When Charles Back says that something is “the most exciting thing to happen in 30 years” I feel obliged to pay very respectful attention, because any considered thought of Charles’s is almost by definition worth it. Even if I was a bit surprised. I might have expected him to say it about his re-discovery (my description, not his) of the Swartland when he established Spice Route Winery in the late 1990s. (And employed a little known young winemaker named Eben Sadie who was to take the Swartland and run with it – Charles too generously gives Sadie the credit for the “re-discovery”.)
But it wasn’t this, nor even the continuing achievement of building one of the (surely) most substantial private wine businesses in the country, centred at Fairview. It was petite sirah that he singled out. “We’re going for it in quite a big way”, he says. Petite sirah is generally taken (as it is in South Africa) as a synonym of durif, itself a late 19th century French crossing of syrah (shiraz) and peloursin. In California, where it is a much more important name than it is in France, petite sirah in fact seems to refer to a small group of associated and related varieties of which durif is the most important.
There’s also quite a bit of it in Australia, where it makes, apparently, wines of good quality. And in recent years it’s been growing at both Fairview and Spice Route, brought into the country by Charles Back – legally, he’s quick to insist. And more is being planted by him all the time, as he says the quality of the wine it produces grows better and better as the vines mature.
This was just one of the things I learnt about in a few hours I happily spent talking with Charles about wine (but drinking coffee). The immediate prompt of the visit was that many of the Platter Guide tasters are this year writing the little descriptions of the wineries that precede the tasting notes – in the hope of avoiding the blandness or the desperate resort to describing winemaker’s sporting interests that have characterised quite a few of the descriptions in recent years. Let’s hope indeed. I have been allocated Spice Route, so I wanted to find out about what’s happening there, and it seemed a good excuse to try for a wider-ranging discussion (serving a few other purposes too) with the man whom many consider perhaps the leading figure on the Cape wine scene.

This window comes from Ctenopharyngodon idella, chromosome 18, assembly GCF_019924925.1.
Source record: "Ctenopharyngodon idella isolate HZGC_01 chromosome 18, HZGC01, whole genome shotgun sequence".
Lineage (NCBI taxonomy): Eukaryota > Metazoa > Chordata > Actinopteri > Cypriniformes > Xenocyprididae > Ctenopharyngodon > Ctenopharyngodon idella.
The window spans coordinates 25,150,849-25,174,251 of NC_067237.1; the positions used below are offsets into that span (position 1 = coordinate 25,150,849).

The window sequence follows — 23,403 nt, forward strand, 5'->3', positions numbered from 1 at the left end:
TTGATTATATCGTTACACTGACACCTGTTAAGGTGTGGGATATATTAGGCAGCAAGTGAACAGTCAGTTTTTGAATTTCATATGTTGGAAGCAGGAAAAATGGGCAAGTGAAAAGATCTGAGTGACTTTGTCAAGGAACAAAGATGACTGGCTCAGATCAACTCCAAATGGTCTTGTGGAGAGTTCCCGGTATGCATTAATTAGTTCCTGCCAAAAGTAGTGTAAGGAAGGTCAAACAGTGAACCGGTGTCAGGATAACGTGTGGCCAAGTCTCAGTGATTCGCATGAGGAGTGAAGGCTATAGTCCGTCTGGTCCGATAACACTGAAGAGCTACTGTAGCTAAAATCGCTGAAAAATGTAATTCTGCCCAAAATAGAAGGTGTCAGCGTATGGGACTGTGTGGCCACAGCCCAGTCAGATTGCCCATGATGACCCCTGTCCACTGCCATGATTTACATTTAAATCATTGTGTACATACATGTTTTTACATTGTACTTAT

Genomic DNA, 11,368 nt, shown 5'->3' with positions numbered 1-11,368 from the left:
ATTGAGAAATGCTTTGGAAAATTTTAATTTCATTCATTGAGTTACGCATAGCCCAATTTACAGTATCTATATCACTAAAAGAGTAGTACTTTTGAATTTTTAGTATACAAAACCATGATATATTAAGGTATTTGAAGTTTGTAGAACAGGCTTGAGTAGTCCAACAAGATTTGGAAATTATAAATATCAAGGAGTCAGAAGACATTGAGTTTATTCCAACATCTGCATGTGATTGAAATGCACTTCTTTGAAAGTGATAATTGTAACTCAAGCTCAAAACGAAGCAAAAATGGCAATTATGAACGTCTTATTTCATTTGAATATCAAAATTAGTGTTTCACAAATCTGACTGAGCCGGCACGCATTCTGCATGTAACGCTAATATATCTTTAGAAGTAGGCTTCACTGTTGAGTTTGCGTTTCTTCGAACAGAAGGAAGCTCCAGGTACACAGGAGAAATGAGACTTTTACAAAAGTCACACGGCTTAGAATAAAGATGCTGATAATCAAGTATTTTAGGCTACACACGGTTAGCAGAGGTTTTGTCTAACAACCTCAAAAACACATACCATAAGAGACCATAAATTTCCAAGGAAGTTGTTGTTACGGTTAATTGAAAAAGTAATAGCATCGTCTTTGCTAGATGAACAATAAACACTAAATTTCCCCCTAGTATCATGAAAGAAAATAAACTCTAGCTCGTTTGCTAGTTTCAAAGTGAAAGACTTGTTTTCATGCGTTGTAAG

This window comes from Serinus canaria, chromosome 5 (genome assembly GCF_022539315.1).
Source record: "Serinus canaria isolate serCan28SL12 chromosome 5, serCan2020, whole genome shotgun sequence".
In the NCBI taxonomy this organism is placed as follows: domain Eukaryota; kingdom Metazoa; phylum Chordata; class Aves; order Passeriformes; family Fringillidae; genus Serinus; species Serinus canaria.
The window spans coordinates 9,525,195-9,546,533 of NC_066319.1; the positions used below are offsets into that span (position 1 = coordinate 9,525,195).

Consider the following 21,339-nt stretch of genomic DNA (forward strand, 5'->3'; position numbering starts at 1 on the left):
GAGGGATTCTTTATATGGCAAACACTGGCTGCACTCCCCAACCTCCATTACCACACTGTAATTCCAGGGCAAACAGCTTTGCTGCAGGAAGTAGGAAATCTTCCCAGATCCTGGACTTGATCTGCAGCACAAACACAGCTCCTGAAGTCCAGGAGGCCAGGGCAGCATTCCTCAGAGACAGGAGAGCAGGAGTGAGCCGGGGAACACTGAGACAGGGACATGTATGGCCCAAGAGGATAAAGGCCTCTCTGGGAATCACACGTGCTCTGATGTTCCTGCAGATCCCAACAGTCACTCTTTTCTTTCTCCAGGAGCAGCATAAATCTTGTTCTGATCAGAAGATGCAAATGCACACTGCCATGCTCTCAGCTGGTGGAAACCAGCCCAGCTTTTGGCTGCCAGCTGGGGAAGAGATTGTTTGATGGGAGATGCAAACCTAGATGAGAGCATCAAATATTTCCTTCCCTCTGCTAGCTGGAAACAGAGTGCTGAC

Plenty is happening in his empire, as was to be expected. Quite apart from petite sirah, and the other innovative varieties being planted at Fairview and Spice Route (tannat, sangiovese, tempranillo, roussanne and barbera among them). Expansion continues apace. New vineyards are being planted every year; Spice Route recently acquired 50 new hectares of vines in its Darling outpost; Fairview has just bought not one but two ajacent farms with good hillside slopes: slowly, says Charles, Fairview is being dragged up the hill, with new higher vineyards and the lower riverside ones being abandoned. Etc.
With all this vast expenditure of money and imagination and skill, it was rather heartwarming to suddenly notice, when Charles made a phonecall to arrange for a few bottles with new labels to be brought over, that this mighty eminence who claims to not have an office but to rely instead on his cellphone, makes use of just about the most modest little old phone to do it all on. It’s one of the many signs that glitaz and glamour is not what Charles Back and his business is about. “I’m in the service of wine”, he insists, and though it is undoubtedly rather more complicated than that, I’m sure that that simple credo is behind a good deal of his success.
The new labels he sent for, incidentally, were for a repackaging of the three basic Goats do Roam wine (Red, White, Rosé). Inititially the rather more serious, less jokey look will be confined to the American market, where, I believe, the Goats wines are the most successful of the South Africans there. So this was, said Charles, the first time that the labels were being shown off in South Africa. I felt pleasantly honoured by this modest scoop (especially as they are rather good labels), so here’s an amateurish pic of them alongside.
Very soon there’s going to be another new label – this time for a new range or varietal wines, essentially designed to work alongside the Goats do Roam wines which are all blends. But I saw only the plans and designs for that label, and wont even try to pre-empt the launch in August. There’s always something new out of Agter-Paarl.